04 June 2013

War of the Worlds: Evernote vs. Earthlings

The role of invading aliens will be played by Evernote

In September 2012, T. J. Luoma, a writer for TUAW (a/k/a The Unofficial Apple Weblog) posted a pungent, well-reasoned article about Evernote's absorption of the highly esteemed Mac application,  Skitch.  You can read Skitch 2.0 is like Skitch 1.0 without all those pesky "features" for yourself.  Go ahead, you'll be glad you did.  The story of Skitch's dismantling demonstrates all too vividly what happens when the vision of creators, users, and opportunistic buyers clash.  "Creative disruption" can be a good thing.  Mutilation, not so much.

Today, I re-encountered Luoma's article.  It still resonates.  This time, I'm pausing long enough to respond and add a history update -- what broadcaster Paul Harvey called "the rest of the story".

Like thousands of other loyal Skitch users, I fought the good fight.  We who decried Evernote's gutting of the adept, feature-packed screenshot-and-image editor spoke up.  I tweeted, LinkedIn arms with Skitch devotees to sing Khumbaya and We Shall Overcome, signed petitions, wrote calm and rational emails to the Skitch founders and to Evernote, posted pointed comments at every tech blog and 'zine site which mentioned the remarkable application expressly designed for the Mac platform.  Relentlessly, Evernote's blitzkrieg rolled onward.

It is seven months now since Evernote's frontal lobotomy of Skitch.  Keith Lang, one of the original founder-designers of Skitch, made a brief flutter about how he heard our pain.  He conjectured a "Future Skitch-for-Mac Roadmap" based on the features "our oldest and most loyal users" had been vigourously vocal about losing.  Among those features, he remarked of FTP/sFTP, "coming soon."  Ditto for some "skinny lite" modified version of image hosting.  Did either arrive as promised?

I can't say.  While Evernote CEO Libin dithered around about how cool it was Evernote users could now draw arrows on their photos, I found and downloaded (again) the original, classic version.  As soon as word made the social media rounds that users could eschew the dreaded, stripped-down v. 2 Skitch which Evernote had just released, they eagerly turned back the clock, too.

Around October 2012, I was notified Evernote also planned to suck Skitch.com's website dry of users' carefully cultivated, deep-linked images and galleries.  I followed their ever-so-helpful instructions for rescuing my images via zip files:  a 3-year portfolio of work I'd designed, created, and slaved over.  I'm proud of this work; it's the best I've done.  I researched alternative image gallery hosts and found two flexible, non-destructive sites to house and share the images.

Not thrilled, mind you, about this wholesale disruption of my work and creativity, but I'd done all I could do.  Made the best of a rotten situation.  Lemons into lemonade.

Today, we've got lemons.  Again.
Surely there's a way to beat these aliens!

Remember the two zip files of Skitch.com-housed images I painstakingly culled, aggregated, and d/l'd per Ever-itch's meticulous instructions?  Duds.  Zombies.  Empty husks.  Doesn't matter what extractor, unarchiver, or unzipper tool I use or how much I squint and puff, the once-fulsome files are "unable to expand" and "no such file in directory".  "Get Info" tells me each zip file holds hefty-8 MB of images.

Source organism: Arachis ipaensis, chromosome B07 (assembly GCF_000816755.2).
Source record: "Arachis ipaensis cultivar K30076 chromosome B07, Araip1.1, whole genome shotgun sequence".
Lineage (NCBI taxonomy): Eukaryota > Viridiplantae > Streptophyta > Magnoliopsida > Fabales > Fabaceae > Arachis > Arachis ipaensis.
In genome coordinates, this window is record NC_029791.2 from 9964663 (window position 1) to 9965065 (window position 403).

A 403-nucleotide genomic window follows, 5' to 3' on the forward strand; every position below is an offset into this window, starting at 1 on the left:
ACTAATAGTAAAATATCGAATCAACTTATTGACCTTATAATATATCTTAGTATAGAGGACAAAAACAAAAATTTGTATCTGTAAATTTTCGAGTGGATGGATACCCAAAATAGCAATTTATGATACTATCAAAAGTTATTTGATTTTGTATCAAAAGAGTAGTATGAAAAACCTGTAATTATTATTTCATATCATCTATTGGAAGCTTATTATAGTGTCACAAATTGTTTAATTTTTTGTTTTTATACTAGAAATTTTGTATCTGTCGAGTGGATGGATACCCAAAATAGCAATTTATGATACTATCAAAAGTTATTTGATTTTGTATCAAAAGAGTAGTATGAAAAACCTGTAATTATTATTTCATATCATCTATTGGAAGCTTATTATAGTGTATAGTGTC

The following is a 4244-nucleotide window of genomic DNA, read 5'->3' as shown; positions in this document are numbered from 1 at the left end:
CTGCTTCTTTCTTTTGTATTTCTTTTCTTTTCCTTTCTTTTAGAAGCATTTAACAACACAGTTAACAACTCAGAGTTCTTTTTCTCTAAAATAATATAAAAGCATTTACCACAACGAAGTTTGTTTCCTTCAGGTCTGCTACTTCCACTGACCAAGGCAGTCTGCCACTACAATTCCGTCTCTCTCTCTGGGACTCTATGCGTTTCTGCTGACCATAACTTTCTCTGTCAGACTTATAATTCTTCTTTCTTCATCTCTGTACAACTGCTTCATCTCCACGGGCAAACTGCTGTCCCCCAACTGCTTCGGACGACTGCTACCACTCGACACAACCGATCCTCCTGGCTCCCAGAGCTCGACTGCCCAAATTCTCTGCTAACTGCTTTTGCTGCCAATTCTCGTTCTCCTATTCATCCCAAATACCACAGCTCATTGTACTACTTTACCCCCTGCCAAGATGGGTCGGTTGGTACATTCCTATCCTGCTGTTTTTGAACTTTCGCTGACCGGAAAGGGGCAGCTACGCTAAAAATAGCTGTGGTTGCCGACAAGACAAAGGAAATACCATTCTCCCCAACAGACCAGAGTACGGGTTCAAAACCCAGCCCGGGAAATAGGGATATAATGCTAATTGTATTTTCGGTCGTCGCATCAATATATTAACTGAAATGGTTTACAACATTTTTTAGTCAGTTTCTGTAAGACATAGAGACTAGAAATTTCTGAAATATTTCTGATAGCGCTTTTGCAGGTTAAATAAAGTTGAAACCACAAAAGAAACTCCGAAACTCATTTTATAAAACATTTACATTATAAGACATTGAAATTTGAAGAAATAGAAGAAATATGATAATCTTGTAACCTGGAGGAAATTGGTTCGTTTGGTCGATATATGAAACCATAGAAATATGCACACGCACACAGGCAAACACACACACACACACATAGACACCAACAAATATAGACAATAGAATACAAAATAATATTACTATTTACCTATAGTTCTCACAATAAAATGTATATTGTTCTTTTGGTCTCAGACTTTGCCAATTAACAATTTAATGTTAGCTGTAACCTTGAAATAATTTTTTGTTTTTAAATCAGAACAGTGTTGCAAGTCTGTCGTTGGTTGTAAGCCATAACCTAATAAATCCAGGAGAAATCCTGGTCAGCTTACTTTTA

Retraced my steps, hoping to find some instruction I'd overlooked. Nada, nyet, cero, zero, ZIP.  I'll continue researching the issue; I'm stubbornly determined to unlock the faulty vault stuffed with my intellectual and creative property.  But, until I can picklock a way in, my design portfolio is as good as gone.  Swallowed -- devoured -- by the webvoid.  Vaporized by aliens.  It sits on my desktop taunting, "We're here, see?  But you can't get to us!"

Meanwhile, back at the E Bar S ranch, are people using nEvernote's Skitch?  Of course they are, silly.  They don't know any better.

It's the Ignorance-Is-Bliss principle.  For example, I have certain friends I never ask for dining advice.  They've never dined well, bless 'em, nor are they adventurous eaters -- they wouldn't know tikka masala from tapas.  Someone who never enjoyed a sumptious, savoury meal and flawless service in beautful, tranquil surroundings will tell you the local greasy spoon is a fine restaurant.  The Ignorance-Is-Bliss principle applies to any product or service.  People who use Evernote's eviscerated Skitch have no basis of comparison.

One of the best points Luoma makes in his article bears repeating, "See, when Evernote said 'Sharing in Skitch will go through the Evernote Service' it might have sounded like they were just saying that they are closing down Skitch.com, but what they apparently meant was 'Sharing will go through Evernote because all of your other options are being taken away.'"

Damn straight.
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Let's end this tale of app woes on an up-note, shall we?  Here's The War of the Worlds, by Angry Alien Productions, in 30 seconds and re-enacted by bunnies.  Two thumbs up.

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